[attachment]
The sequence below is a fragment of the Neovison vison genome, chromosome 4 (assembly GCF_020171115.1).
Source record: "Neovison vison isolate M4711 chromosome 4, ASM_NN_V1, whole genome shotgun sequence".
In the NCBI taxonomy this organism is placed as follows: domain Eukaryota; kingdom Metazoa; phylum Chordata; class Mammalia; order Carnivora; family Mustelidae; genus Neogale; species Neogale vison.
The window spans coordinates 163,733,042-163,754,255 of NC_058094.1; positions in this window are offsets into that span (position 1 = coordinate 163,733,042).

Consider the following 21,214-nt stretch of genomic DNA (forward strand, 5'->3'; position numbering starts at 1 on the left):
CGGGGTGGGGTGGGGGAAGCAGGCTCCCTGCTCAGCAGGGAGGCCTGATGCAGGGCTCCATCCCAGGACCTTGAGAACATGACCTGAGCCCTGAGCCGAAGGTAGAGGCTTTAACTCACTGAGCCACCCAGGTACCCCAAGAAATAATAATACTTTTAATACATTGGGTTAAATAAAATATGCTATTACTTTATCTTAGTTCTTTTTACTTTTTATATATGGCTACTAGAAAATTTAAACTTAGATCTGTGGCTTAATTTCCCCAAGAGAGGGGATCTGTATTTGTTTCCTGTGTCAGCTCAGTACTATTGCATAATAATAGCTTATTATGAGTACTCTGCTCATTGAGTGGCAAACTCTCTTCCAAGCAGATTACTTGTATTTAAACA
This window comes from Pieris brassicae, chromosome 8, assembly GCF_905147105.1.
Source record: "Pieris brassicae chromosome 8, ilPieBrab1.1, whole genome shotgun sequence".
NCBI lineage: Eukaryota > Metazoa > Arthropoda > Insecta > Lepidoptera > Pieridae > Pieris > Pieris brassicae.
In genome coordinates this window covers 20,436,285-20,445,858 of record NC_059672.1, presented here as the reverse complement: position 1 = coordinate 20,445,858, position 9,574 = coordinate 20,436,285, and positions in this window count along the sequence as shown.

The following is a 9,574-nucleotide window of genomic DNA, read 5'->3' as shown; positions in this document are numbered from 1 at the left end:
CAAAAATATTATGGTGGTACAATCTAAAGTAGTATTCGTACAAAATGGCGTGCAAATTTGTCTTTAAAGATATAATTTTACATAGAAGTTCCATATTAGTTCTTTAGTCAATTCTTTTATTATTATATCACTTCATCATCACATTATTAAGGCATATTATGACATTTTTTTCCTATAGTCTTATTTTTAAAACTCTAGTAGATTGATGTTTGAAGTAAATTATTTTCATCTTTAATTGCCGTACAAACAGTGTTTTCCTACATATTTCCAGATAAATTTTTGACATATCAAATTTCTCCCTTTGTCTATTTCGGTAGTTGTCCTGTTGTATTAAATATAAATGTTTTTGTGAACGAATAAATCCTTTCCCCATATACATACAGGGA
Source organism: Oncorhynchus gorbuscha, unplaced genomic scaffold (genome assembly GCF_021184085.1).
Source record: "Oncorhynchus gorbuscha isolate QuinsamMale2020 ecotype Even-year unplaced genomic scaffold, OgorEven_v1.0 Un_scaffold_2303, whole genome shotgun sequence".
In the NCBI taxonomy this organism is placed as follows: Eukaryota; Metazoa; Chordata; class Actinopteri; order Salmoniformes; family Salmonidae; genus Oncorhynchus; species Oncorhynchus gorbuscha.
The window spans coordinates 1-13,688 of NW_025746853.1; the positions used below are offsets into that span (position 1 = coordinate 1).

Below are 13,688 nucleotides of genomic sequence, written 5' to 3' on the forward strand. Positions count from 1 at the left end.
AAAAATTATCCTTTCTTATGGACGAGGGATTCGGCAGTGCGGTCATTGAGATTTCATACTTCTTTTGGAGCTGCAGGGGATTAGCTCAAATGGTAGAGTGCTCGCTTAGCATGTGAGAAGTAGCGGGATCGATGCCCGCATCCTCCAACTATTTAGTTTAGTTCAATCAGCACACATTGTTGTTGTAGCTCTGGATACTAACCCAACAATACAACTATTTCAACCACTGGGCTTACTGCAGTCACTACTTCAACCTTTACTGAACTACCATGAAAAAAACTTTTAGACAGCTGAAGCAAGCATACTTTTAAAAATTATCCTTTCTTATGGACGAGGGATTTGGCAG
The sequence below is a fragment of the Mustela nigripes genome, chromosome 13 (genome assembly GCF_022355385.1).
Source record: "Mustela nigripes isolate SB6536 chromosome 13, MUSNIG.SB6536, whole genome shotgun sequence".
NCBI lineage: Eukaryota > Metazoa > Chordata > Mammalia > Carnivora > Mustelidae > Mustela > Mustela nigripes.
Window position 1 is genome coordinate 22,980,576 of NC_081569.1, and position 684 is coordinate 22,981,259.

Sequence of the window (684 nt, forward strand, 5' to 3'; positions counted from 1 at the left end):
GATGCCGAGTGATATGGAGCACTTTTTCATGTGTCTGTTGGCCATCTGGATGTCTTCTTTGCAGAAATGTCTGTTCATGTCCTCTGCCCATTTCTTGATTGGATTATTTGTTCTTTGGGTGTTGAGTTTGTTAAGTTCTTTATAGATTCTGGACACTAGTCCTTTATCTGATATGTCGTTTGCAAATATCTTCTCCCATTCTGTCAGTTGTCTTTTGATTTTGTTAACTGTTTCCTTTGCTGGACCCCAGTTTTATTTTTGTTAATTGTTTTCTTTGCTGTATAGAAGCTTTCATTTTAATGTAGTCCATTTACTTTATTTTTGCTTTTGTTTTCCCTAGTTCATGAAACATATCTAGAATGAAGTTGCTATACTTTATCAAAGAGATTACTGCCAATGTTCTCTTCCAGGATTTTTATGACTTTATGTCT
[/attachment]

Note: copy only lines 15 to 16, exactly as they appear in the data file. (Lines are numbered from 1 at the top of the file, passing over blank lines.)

In the NCBI taxonomy this organism is placed as follows: Eukaryota; Metazoa; Chordata; class Actinopteri; order Salmoniformes; family Salmonidae; genus Oncorhynchus; species Oncorhynchus gorbuscha.
The window spans coordinates 1-13,688 of NW_025746853.1; the positions used below are offsets into that span (position 1 = coordinate 1).